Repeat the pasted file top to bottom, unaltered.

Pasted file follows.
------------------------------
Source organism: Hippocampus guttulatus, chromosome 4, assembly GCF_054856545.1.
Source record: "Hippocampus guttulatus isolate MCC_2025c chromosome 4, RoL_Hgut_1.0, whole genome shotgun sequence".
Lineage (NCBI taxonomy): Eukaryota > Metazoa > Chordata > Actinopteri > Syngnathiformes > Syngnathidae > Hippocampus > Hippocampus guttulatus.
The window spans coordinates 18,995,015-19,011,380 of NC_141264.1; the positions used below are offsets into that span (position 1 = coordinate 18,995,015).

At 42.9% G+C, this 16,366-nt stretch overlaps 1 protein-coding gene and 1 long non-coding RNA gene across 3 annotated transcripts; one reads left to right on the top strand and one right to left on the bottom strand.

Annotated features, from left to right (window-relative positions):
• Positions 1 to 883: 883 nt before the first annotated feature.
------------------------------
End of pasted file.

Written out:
Source organism: Hippocampus guttulatus, chromosome 4, assembly GCF_054856545.1.
Source record: "Hippocampus guttulatus isolate MCC_2025c chromosome 4, RoL_Hgut_1.0, whole genome shotgun sequence".
Lineage (NCBI taxonomy): Eukaryota > Metazoa > Chordata > Actinopteri > Syngnathiformes > Syngnathidae > Hippocampus > Hippocampus guttulatus.
The window spans coordinates 18,995,015-19,011,380 of NC_141264.1; the positions used below are offsets into that span (position 1 = coordinate 18,995,015).

At 42.9% G+C, this 16,366-nt stretch overlaps 1 protein-coding gene and 1 long non-coding RNA gene across 3 annotated transcripts; one reads left to right on the top strand and one right to left on the bottom strand.

Annotated features, from left to right (window-relative positions):
• Positions 1 to 883: 883 nt before the first annotated feature.